A post from field Fisher on 19 August warns that, in the midst of Covid-19 and business continuity planning, it is important that employers and particularly HR teams do not lose sight of the other pressing issue – Brexit and in particular the impact this will have on the workforce. The CBI has warned that that 1 in 5 businesses are less prepared for Brexit now than at the start of the year due to Covid-19. Half of businesses are no more prepared for our departure than they were at the start of the year and 21% of survey respondents said that their Brexit preparations had actually derailed since the start of the year. Re immigration and the workforce, the post looks at the key actions HR can do now to make the transition easier.
ARE PRIVATE PROSECUTIONS THE SOLUTION TO POST-COVID INSURANCE FRAUD?
On 20 August, an article from Field Fisher posed this question and considers how private prosecutions can speed up access to justice and deter fraudsters from abusing their policies. Insurance fraud involves any misuse of insurance policies to illegally gain or benefit from the insurance cover and occurs across every type of insurance. The Association of British Insurers (ABI) states that detected fraud costs over £1 billion every year, while undetected fraud is estimated to cost a further £2 billion on top of that. It is said that, increasingly, insurance companies are left to investigate matters for themselves and are seeing the benefits of bringing a private prosecution against those making fraudulent claims, rather than rely on the public justice system.
UN TELLS UK INTERCEPTION IS NOT A SOLUTION TO THE MIGRANT PROBLEM
On 17 August, Homeland Security Today reported that the UN had told the UK that intercepting boats full of migrants attempting to cross the English Channel is not the solution to deter them from attempting to reach the English coast, warning that deployment of large naval vessels to block small, flimsy dinghies could lead to fatal incidents. It said that the UK and others should increase search and rescue efforts, and combat human smuggling and trafficking rings.
MARITIME PIRACY AND ROBBERY INCIDENTS IN ASIA INCREASE BY MORE THAN 50%
On 15 August, Homeland Security Today reported that, in July, 6 incidents of piracy and armed robbery against ships were reported in Asia, according to the Regional Cooperation Agreement on Combating Piracy and Armed Robbery against Ships in Asia (ReCAAP). Of the 6 incidents, 1 was a piracy incident and 5 were armed robbery against ships. It reports that, during January-July 2020, a total of 58 incidents (comprising 56 actual incidents and 2 attempted incidents) of piracy and armed robbery against ships were reported in Asia.
WHO’S WHO IN MALI’S MILITARY JUNTA?
On 21 August, Defence Web said that the junta that overthrew Mali President Ibrahim Boubacar Keita has provided little information about its membership. The 5 members of the National Committee for the Salvation of the People (CNSP) who appeared on TV to confirm the takeover are all colonels.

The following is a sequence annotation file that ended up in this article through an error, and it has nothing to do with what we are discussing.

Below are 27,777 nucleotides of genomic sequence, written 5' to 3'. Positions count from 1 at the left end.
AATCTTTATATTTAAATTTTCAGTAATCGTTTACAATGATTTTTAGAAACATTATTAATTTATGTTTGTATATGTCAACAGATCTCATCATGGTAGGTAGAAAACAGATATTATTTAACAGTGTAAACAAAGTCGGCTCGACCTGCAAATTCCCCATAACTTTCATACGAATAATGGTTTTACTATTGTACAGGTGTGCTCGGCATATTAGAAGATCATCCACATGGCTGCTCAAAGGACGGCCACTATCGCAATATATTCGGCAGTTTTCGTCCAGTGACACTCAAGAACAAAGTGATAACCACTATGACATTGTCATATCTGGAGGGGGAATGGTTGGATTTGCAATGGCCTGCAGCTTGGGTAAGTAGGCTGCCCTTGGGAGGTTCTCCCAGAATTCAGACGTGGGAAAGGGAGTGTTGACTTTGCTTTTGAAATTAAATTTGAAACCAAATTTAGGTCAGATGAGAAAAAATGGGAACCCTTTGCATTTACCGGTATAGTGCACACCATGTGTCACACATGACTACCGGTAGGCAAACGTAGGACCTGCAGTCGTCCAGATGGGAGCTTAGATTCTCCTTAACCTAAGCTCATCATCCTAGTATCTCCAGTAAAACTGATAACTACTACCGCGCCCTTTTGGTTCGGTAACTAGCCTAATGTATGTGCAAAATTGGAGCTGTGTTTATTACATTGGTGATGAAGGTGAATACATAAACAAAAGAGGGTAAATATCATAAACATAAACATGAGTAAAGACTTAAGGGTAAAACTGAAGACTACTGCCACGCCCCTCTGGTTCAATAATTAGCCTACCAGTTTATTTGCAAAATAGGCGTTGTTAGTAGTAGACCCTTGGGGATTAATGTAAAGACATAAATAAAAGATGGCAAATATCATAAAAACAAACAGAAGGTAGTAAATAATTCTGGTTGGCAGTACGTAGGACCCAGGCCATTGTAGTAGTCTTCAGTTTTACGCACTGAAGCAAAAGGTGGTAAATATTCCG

BRAZIL CHARGES 2 WITH CORRUPTION IN INVESTIGATION OF STATE OIL COMPANY AND MARESK SHIPPING GIANT
On 21 August, Globe & Mail in Canada reported that Brazilian prosecutors have laid charges against 2 people for their alleged role in a scheme to obtain confidential market information from Petrobras to benefit Danish Maersk, the world’s largest shipping company, another part of the sprawling Car Wash scandal. Viggo Andersen, a former Maersk executive in Brazil, is alleged to have inflated contract prices with Petrobras and would then allegedly transfer a percentage to Maersk commercial representative Wanderley Gandra, who would act as a financial operator for the alleged corruption scheme. It is alleged that the latter would then send some of that money to Paulo Roberto Costa, a former Petrobras top executive, who would supply confidential information on the state oil company’s shipping needs back to Maersk.
SPAIN WILL COUNT PANDEMIC-RELATED OVERSTAYS FOR TAX RESIDENCY PURPOSES
STEP reported on 20 August that the Spanish Directorate-General of Tax has decreed that individuals who spend more than 183 days in Spain in the 2020 fiscal year can be deemed Spanish tax-resident in the year, even if forced to do so by COVID-19 movement restrictions.
US VISA RESTRICTIONS ON 14 IRANIANS OVER INVOLVEMENT IN HUMAN RIGHTS VIOLATIONS
On 21 August, Rferl reported that the US was imposing visa restrictions on 13 unnamed Iranian individuals for their involvement in “gross violations of human rights” regarding the 1990 assassination of an Iranian opposition activist in Switzerland.
SINGLE COVID-19 INCIDENT COSTS SHIPPING COMPANY $400,000
On 21 August, Insurance Marine News reported that Norway-based fleet operator Klaveness Combination Carriers has reported an estimated $400,000 impact from a July incident in which 2 crew members on board one of its Caustic Bulk (CABU) vessels became infected with Covid-19. After further testing on the entire crew, a complete cleaning and the disinfection of the vessel’s accommodation, the vessel recommenced trading in early August after 14 days off-hire.